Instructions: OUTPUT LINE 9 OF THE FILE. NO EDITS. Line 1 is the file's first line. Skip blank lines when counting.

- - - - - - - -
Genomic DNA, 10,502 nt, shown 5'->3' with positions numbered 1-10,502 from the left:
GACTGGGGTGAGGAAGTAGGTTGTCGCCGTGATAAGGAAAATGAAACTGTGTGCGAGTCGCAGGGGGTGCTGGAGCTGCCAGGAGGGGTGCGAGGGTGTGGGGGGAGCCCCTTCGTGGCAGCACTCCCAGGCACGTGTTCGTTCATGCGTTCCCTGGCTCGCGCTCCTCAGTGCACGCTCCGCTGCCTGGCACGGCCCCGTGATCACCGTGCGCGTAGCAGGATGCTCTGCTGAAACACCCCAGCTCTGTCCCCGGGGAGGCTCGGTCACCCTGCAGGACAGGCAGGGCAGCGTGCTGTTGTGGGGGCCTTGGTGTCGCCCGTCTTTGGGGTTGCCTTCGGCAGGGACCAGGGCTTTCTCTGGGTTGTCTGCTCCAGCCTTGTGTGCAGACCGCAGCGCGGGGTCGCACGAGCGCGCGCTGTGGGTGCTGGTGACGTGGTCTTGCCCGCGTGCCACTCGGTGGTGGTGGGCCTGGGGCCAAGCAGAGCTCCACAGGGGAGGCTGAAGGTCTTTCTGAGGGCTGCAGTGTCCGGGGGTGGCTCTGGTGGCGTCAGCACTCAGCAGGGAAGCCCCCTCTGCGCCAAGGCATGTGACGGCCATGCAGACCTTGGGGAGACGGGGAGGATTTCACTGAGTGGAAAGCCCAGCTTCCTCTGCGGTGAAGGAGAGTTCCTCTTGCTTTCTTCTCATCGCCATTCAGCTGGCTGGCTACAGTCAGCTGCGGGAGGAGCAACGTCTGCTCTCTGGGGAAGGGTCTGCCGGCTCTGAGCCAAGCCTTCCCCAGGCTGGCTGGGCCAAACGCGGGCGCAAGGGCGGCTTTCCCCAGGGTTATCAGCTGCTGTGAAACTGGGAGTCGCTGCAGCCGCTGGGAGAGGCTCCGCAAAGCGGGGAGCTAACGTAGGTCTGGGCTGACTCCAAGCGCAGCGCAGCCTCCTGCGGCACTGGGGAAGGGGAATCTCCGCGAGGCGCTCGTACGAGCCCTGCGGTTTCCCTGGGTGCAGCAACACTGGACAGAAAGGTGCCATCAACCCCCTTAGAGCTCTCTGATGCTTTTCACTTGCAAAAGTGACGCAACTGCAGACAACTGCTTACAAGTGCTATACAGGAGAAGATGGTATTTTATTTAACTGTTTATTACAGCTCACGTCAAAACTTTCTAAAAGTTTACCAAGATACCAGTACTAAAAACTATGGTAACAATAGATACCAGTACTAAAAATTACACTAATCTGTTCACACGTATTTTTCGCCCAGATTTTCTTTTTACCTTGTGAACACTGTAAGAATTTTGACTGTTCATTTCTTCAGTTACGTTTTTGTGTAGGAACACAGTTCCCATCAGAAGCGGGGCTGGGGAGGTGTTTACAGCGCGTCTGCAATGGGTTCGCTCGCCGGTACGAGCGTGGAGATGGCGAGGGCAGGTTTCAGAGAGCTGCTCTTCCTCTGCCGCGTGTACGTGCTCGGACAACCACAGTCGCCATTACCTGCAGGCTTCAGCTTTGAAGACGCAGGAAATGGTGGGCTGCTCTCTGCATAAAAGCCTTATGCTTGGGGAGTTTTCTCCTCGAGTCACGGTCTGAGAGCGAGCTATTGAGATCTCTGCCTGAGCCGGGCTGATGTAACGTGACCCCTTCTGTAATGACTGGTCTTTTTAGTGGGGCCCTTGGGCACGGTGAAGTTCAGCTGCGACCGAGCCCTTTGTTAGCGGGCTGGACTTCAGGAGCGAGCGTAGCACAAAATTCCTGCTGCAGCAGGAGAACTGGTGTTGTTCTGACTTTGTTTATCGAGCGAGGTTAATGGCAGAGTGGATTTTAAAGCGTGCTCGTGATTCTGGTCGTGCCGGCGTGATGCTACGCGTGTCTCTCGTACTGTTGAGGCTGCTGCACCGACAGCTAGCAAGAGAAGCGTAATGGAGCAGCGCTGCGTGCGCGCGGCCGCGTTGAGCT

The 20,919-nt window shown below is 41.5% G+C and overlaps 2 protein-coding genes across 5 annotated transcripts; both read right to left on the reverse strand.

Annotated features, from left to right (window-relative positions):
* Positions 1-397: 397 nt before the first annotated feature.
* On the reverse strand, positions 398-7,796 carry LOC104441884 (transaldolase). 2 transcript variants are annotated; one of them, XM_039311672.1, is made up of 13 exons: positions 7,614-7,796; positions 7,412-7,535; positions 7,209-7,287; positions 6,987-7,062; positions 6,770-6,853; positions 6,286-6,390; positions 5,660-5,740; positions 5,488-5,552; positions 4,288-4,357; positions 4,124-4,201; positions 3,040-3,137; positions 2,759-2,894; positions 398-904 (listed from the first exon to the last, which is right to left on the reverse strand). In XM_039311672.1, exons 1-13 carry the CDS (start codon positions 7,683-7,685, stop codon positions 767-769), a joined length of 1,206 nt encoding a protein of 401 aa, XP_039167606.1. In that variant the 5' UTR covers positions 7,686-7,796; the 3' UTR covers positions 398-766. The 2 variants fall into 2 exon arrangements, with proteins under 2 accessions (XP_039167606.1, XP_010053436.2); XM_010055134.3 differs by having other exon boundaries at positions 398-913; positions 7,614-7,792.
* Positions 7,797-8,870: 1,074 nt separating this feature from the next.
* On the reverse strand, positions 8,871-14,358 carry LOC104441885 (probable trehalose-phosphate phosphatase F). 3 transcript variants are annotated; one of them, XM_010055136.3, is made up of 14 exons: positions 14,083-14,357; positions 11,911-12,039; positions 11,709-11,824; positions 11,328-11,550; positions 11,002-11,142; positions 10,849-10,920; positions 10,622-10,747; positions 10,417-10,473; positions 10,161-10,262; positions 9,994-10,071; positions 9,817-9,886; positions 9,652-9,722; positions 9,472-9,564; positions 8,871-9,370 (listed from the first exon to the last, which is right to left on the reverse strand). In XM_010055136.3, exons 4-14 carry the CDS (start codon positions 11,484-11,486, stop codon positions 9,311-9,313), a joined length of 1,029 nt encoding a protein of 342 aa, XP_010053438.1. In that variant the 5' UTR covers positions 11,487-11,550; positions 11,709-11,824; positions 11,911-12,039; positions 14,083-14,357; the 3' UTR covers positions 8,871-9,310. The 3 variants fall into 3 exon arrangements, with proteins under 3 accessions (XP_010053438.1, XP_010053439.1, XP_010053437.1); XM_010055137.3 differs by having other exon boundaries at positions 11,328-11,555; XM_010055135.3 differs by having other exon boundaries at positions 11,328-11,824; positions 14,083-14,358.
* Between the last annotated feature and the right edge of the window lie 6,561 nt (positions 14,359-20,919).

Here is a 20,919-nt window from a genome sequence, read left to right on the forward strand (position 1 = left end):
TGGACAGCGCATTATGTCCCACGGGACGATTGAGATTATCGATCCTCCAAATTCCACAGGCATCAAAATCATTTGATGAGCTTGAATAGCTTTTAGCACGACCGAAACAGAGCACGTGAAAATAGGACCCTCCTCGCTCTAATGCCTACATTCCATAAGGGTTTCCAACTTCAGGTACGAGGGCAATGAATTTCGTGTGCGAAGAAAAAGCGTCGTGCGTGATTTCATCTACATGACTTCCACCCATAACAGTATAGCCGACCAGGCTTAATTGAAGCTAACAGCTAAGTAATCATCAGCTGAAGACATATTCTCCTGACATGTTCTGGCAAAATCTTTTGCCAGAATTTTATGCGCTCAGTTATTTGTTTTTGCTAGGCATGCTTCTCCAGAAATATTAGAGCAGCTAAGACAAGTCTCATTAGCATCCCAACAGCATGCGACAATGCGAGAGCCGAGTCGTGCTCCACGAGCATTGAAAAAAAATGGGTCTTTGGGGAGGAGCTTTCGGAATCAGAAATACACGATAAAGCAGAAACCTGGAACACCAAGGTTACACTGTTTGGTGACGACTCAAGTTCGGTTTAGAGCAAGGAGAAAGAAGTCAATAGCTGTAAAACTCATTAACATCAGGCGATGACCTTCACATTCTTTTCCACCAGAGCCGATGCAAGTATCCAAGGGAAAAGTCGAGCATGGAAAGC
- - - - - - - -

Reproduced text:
* Between the last annotated feature and the right edge of the window lie 6,561 nt (positions 14,359-20,919).